I don’t think you can argue the literal definition of what promiscuity is. I think the nature of the sex you have (with emotions, without, with a commitment, without) defines whether it’s a promiscuous act or not, and that’s not really a matter of semantics, but rather, simple fact. The question then is, is that amoral? And what’s the answer? Then, dear reader, you’re absolutely entering into a philosophical debate, and a difficult one, at that.
Is morality subjective? That is, does the morality of an act depend on the situation and the beliefs of those involved? The majority of the world will tell you no, that morality is not open for discussion, because X religion deems that virtue as being Y. It’s one of the oldest arguments known to mankind, except in polygamous/polyamorous societies, and one that there’ll never be a proper answer to, and certainly nothing definitive will ever tumble from the fingers of this lowly writer.
A lot of people will comment that it’s not the act itself that indicates morality or the lack thereof, but rather, the underlying intention. Yada, yada, fucking yada.
Ultimately, I think what it all boils down to in life is, can you sleep at night? When you wake up in the morning, do you feel a little more whole, or a little less so? Are you satisfied with who you are, with what you do or have done? Can you own up to your actions on your own terms? (Owning up to things in a social, public forum is not necessarily an indicator, because there are a lot of judgmental assholes out in the world, whether it’s Pat Robertson or the dude down the street.) Granted, sociopaths have their own little club where they feel none of these questions apply, and then you indeed have to look at what a moral median might be for society at large, which is how we get laws in the first place.
I know what gets me to sleep, I know what keeps me up nights. I know what leaves me tinged with disgust, I know what leaves me with warm fuzzies day in, day out. I have few illusions of the moral high-ground I’ve set for myself, and while those standards are ones I strive to hold true to, I wouldn’t judge another for failing to meet them – unless they were involved with me, because then it should become an understanding, something to strive for together, something to embrace. Ah, proof: A romantic at heart, I is.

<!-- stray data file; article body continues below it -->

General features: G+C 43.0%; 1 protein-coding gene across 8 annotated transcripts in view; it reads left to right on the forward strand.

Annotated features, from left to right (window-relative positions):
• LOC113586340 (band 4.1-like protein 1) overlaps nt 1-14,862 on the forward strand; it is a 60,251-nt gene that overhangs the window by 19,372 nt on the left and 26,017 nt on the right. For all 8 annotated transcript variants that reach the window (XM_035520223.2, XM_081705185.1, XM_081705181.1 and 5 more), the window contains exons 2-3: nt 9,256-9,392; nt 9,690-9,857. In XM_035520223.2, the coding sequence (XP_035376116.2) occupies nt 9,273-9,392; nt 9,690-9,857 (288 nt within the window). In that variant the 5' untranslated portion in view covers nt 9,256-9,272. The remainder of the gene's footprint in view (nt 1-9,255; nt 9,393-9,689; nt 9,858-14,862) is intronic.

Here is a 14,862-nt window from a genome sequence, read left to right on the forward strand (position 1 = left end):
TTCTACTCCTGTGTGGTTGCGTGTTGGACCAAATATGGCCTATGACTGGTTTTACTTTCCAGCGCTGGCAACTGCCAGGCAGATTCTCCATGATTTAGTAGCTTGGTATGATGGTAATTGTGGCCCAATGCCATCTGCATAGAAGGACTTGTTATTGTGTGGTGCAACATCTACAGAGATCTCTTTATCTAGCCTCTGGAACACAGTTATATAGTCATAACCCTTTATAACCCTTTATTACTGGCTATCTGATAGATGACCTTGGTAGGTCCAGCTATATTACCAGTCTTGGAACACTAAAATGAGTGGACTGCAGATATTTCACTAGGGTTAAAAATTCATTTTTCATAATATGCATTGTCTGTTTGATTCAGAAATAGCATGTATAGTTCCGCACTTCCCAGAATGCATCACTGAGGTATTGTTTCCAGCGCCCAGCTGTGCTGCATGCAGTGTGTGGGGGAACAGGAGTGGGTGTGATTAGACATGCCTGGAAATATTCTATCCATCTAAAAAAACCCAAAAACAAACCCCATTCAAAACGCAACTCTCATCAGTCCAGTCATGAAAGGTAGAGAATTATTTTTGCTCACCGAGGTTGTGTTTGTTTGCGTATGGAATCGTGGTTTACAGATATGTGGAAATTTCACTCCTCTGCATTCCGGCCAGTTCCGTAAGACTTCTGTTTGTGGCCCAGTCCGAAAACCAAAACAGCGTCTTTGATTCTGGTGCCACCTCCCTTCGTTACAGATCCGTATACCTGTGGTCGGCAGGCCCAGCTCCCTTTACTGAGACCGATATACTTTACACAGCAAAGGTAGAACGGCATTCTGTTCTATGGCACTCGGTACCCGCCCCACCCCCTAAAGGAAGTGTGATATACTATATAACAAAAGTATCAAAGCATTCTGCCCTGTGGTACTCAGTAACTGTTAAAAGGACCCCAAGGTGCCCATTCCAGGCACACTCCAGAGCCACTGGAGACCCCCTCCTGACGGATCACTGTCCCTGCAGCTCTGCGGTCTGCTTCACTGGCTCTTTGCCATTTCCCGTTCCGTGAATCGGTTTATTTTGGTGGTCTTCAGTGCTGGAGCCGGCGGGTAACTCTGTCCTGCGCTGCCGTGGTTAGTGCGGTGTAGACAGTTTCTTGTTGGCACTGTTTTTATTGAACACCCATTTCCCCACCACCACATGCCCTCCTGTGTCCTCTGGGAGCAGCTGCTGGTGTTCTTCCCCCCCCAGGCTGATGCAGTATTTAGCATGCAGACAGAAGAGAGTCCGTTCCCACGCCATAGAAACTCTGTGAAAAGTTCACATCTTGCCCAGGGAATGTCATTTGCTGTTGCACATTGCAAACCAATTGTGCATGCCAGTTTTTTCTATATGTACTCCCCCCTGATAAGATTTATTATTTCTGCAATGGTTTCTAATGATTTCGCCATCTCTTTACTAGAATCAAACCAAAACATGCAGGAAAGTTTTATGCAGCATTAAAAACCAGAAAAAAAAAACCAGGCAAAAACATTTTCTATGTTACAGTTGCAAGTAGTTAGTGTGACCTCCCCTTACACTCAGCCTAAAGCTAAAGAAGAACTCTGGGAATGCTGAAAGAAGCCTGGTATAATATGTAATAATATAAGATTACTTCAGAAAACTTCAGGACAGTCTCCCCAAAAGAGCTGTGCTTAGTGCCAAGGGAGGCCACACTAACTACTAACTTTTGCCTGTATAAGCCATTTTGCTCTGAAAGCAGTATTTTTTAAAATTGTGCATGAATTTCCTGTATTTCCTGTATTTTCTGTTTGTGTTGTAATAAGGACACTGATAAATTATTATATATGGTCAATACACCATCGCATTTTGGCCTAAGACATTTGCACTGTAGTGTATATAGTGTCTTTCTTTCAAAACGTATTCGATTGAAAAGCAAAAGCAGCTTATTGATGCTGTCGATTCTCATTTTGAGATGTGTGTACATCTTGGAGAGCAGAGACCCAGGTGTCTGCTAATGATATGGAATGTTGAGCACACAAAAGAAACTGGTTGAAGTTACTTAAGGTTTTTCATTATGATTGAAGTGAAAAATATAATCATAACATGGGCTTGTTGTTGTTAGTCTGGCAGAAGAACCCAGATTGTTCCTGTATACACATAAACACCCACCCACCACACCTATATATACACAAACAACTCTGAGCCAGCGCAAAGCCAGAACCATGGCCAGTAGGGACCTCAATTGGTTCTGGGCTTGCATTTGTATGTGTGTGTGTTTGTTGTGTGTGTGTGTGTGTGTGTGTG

Promiscuity simply is what it is, sex acts committed in a random, casual manner; a hedonistic enjoyment of the flesh. And that’s not all bad, particularly if both parties are on the same page. When people get hurt, when disease gets spread, when irresponsibility transpires, then it’s something I frown on, that I judge. The rest of the time, well, we’re all adults, and if there’s agreement, then that’s all that matters. It’s the interpretation of those acts that get us into these arguments of semantics. The definition is clear, but it’s the moral interpretation of what “random” and “casual” mean that have you asking your question. Semantics, my friend, are indeed a bitch.
But what do you think of promiscuity? What do you think of my two cents?
1. (I’ve been asked in the past what I think of polyamory, and perhaps the above gives those askers a little perspective on my response, but I will likely do an entire posting on that at some point as well, because it’s an interesting topic, and one that I feel is largely misunderstood, though not quite my cup of tea.)
2. (And in regards to the posting below, yes, I’m still broke, yes, I’m still scared a little since my financial safety net has disappeared, and yes, I could still use help. Feel free to pitch in, at any amount. Thanks!)
3. (How come I never saw that episode of Warner Bros.’ Saturday morning cartoons, hmm? I guess that was before TiVo.)